British Stand-Up Comedy Archive Special Collection
The British Stand-Up Comedy Archive was established at the University of Kent in 2013, following the deposit of personal archive of the stand-up comedian, writer and broadcaster Linda Smith (1958-2006). Even prior to this deposit the University already had a longstanding interest in stand-up comedy and comic performance through teaching (at both BA and MA levels) and research (at PhD level and through the research interests of School of Arts staff). After this initial deposit other comedians were approached to see whether there was a demand from comedians, agents and venues to archive their material, and others who deposited material early in the life of the archive included the comedian and political activist Mark Thomas, and Tony Allen, one of the pioneers of the alternative cabaret/comedy movement in the late 1970s and 1980s.
In 2014 the University of Kent offered funding for a number of projects to celebrate its 50th anniversary and one of these became the British Stand-Up Comedy Archive (BSUCA). The BSUCA has a number of aims: to ensure that the archives and records of stand-up comedy in the UK are cared for in order to permanently preserve them; to ensure that these archives are universally accessible, discoverable and available; that the archives are actually used, and used in a variety of ways (popular culture, academic research, teaching, journalism, general enjoyment); and to acquire more offers of appropriate deposits. We also have an internal goal, which is to establish standards, workflows, and policies (with regards to digitisation, digital preservation and deposit negotiations) which aim to inform the future collecting activities of the Universityâ€™s Special Collections & Archives department.
One of the things I was keen to do when I was appointed as Archivist in January 2015 was to ensure that websites and social media relating to stand-up comedy were being archived. So much of how comedians promote and publicise themselves today, and interact with their audience, is done through social media and websites, and Iâ€™ve already noticed that websites referenced in material in the BSUCA collections have already disappeared without being captured. So I was delighted that the UK Web Archive team were happy for me to curate a special â€˜British Stand-Up Comedy Archiveâ€™ collection for the UK Web Archive! My approach so far has been two-fold.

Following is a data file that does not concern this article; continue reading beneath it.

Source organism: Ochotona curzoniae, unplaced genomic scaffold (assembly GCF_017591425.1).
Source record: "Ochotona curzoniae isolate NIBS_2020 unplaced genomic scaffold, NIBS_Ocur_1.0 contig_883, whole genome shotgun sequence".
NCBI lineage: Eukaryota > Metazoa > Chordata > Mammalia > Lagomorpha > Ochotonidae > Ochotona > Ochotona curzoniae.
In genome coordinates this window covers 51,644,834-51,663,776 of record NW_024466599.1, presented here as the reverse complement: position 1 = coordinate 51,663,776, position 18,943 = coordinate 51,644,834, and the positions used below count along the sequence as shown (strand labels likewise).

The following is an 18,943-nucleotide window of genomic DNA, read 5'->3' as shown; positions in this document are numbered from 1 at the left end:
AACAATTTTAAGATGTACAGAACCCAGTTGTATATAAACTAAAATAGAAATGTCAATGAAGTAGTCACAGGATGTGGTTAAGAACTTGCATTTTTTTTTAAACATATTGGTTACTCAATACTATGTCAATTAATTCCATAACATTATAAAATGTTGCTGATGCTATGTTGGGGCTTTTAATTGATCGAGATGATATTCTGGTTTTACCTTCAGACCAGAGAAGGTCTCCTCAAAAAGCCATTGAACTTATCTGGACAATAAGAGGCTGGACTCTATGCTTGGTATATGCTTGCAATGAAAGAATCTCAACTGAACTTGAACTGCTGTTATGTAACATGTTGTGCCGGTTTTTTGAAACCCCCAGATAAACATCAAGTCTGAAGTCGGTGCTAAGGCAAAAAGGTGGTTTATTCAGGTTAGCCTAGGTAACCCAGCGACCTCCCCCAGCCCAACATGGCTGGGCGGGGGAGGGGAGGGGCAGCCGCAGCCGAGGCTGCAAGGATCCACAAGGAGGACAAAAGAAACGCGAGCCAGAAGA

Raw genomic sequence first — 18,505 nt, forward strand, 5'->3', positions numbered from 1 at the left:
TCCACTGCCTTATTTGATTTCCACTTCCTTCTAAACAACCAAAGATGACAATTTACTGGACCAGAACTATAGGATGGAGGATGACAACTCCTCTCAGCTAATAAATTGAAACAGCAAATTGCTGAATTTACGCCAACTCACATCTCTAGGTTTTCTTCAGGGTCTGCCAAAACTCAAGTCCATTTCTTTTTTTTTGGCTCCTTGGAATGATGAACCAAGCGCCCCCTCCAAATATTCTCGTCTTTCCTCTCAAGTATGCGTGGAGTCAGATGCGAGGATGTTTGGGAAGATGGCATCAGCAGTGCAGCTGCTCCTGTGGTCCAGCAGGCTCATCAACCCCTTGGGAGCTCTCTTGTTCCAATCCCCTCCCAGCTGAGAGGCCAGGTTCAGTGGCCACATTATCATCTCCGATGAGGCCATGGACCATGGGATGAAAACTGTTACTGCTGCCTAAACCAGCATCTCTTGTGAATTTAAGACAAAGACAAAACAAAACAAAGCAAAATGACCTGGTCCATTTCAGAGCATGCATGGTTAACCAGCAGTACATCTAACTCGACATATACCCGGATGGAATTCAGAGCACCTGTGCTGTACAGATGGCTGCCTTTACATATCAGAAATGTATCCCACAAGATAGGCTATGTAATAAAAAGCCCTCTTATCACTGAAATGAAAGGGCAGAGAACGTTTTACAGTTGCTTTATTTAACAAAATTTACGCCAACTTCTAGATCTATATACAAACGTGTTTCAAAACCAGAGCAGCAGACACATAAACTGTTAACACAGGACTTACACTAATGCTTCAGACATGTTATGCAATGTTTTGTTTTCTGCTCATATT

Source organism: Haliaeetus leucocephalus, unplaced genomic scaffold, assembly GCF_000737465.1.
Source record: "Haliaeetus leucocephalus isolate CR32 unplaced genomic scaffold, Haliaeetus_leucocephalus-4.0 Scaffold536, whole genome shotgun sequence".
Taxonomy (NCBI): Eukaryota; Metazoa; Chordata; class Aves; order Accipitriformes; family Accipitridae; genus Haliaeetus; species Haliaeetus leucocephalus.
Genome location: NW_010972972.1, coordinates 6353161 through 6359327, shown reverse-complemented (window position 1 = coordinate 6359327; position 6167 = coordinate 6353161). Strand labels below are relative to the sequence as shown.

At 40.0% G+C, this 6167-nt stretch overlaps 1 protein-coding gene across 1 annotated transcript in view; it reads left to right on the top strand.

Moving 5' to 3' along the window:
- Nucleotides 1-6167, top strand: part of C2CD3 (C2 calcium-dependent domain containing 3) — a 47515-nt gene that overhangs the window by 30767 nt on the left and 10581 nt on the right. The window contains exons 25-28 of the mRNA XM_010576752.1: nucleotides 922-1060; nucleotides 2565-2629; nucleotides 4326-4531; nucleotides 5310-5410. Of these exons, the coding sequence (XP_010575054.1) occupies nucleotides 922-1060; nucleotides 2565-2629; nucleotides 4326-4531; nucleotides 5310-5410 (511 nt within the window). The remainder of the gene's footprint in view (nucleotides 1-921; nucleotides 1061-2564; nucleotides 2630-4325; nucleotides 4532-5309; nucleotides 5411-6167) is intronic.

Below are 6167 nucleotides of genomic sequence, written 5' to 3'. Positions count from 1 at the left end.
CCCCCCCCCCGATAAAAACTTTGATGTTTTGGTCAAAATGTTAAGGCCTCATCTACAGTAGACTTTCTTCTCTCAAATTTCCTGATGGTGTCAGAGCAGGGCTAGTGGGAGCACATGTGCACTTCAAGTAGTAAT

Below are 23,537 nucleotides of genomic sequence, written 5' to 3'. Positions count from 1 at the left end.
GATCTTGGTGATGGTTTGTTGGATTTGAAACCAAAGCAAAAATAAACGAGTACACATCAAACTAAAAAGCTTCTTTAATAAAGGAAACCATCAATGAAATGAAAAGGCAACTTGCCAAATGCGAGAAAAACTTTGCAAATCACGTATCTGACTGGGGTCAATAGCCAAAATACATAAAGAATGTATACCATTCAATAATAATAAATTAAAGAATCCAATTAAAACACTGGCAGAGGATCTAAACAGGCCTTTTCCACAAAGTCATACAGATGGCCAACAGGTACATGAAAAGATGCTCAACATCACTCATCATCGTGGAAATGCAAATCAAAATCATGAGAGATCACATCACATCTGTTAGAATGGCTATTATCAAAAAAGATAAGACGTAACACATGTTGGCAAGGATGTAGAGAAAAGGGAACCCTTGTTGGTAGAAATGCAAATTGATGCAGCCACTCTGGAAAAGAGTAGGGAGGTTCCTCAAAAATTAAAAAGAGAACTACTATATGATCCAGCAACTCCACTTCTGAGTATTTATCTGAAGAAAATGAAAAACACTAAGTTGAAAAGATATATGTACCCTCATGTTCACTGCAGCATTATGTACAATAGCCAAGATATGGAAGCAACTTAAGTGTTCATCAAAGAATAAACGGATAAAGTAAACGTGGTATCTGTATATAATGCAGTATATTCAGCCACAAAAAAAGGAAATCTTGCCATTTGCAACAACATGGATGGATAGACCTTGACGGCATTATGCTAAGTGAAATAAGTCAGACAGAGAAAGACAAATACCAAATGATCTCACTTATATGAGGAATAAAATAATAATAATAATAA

Approach 1: filling the gaps
One focus has been on nominating websites for inclusion which relate to collections that we already have within the British Stand-Up Comedy Archive. For example, I have been nominating the websites and social media accounts of those whose work we have been physically and digitially archiving at the University, such as Attila the Stockbrokerâ€™s website and twitter account. I have also been nominating sites which complement the collections we have. For example, within The Mark Thomas Collection we have copies of articles he has written, but only those which he collected himself. In fact there are many more which he has written which are only available online. The idea behind this approach is that we can â€˜fill the gapsâ€™ for researchers interested in those whose archives we have, by ensuring that other material relevant to that comedian/performer is being archived. These websites are provided in sub-categories with the name of the collection they relate to (i.e. Linda Smith Collection, Mark Thomas Collection).
Approach 2: providing an overview of stand-up comedy in the UK today